Recently, a Caesium-137 capsule lost in transit was discovered in Western Australia using specialised detection equipment that detected radiation.
What is Caesium?
- Caesium is a soft, flexible, silvery-white metal.
- It becomes liquid near room temperature, but easily bonds with chlorides to create a crystalline powder.
Key facts about the Caesium-137
- It is the most common radioactive form of caesium.
- It is produced by nuclear fission which is also one of the byproducts of nuclear fission processes in nuclear reactors and nuclear weapons testing.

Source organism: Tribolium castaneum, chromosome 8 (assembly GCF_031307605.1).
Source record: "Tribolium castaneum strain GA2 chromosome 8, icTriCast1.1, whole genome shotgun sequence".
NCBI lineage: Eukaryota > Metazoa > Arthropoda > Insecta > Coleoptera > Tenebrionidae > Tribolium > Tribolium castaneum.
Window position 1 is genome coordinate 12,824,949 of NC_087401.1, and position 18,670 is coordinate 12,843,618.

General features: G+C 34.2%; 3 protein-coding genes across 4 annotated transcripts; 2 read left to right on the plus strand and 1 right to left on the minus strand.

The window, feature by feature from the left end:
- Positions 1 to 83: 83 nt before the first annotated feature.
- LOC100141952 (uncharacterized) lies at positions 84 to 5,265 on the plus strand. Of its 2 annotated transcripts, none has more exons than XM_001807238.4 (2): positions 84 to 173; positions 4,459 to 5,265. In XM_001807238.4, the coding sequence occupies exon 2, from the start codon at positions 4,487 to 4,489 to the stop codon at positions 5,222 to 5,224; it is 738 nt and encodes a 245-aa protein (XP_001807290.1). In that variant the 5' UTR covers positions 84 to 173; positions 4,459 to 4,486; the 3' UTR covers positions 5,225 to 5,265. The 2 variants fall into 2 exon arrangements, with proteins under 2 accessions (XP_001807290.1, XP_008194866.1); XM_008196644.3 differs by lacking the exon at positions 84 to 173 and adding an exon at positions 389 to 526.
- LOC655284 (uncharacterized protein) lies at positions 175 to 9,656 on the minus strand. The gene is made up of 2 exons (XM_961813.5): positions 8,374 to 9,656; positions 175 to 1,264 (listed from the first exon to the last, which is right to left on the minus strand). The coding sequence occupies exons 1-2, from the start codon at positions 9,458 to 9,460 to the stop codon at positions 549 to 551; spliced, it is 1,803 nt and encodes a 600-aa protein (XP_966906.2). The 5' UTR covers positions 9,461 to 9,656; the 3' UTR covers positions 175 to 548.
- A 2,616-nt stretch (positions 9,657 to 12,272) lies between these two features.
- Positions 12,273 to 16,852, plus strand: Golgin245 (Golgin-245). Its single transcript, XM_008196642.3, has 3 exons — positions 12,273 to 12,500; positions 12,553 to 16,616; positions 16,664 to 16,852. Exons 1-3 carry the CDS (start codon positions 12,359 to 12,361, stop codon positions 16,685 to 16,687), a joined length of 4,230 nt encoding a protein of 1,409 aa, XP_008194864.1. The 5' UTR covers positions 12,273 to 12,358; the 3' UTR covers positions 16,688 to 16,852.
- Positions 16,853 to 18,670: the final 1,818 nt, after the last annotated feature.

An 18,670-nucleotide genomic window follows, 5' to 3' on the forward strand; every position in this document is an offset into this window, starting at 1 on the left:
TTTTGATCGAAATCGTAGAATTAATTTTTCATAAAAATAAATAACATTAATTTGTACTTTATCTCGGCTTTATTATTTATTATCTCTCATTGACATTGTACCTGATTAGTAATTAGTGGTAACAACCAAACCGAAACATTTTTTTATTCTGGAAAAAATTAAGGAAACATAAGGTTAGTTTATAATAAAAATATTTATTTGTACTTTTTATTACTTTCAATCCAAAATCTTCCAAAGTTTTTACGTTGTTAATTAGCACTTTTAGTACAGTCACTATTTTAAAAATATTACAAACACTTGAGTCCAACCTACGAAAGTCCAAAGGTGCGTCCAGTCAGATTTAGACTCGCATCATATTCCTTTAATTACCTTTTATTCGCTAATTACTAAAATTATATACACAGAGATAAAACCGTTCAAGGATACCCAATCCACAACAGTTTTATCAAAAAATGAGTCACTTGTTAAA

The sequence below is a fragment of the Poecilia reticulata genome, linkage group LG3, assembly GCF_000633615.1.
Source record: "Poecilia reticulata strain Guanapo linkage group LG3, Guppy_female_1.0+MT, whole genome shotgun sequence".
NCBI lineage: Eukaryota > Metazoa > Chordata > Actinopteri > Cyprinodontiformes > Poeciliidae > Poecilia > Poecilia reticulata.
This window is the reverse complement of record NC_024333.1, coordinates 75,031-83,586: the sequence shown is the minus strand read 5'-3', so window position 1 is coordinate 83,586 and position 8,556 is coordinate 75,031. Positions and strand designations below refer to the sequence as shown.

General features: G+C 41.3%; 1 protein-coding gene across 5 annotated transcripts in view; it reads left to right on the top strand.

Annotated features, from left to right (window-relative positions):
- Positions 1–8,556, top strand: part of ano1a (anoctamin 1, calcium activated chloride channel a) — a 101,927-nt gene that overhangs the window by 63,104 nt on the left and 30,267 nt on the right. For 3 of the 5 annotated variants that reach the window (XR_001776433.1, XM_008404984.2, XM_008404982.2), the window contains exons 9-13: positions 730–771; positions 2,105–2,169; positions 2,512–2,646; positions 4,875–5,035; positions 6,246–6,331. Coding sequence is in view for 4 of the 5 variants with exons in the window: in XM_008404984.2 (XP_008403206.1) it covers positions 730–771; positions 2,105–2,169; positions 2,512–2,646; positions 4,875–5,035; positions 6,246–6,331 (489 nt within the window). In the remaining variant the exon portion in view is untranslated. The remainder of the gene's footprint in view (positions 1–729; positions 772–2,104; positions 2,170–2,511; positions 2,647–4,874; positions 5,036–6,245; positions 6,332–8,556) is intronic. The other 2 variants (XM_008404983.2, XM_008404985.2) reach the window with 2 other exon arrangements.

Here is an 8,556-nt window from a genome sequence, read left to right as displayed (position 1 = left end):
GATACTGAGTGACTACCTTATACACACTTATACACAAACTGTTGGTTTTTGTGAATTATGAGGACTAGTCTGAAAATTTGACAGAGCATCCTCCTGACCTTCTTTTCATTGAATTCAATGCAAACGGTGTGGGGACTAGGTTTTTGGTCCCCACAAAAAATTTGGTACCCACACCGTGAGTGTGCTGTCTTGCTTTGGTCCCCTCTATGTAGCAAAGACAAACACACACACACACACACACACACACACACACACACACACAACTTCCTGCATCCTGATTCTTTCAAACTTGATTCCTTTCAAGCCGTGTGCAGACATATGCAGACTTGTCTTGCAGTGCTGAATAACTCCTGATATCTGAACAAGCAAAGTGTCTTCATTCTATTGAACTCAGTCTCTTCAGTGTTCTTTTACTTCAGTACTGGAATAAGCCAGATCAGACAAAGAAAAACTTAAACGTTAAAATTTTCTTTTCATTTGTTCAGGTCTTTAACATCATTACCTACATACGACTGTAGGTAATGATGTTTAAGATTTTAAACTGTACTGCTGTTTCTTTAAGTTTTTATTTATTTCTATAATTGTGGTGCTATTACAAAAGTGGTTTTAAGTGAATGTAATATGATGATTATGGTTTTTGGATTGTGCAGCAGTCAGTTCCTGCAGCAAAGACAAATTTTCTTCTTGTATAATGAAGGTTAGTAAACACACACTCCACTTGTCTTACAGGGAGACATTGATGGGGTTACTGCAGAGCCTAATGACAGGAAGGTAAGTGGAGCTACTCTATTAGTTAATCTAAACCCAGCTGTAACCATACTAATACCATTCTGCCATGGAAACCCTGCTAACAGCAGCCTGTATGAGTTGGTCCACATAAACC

- This radioactive metal has a half-life of 30.05 years – meaning in three decades it will have half of its original activity.
- Caesium-137 can cause serious illness when touched, leading to burns and acute radiation sickness.
- External exposure can increase the risk of cancer because of the presence of high-energy beta-gamma radiation. Prolonged exposure can even cause death.
- Internal exposure to it through ingestion or inhalation allows the radioactive material to be distributed in the soft tissues, especially muscle tissue, which increases cancer risk.
Q1)What is the nuclear fission reaction?
Nuclear fission is the process of breaking large atomic nuclei into smaller atomic nuclei to release a large amount of energy.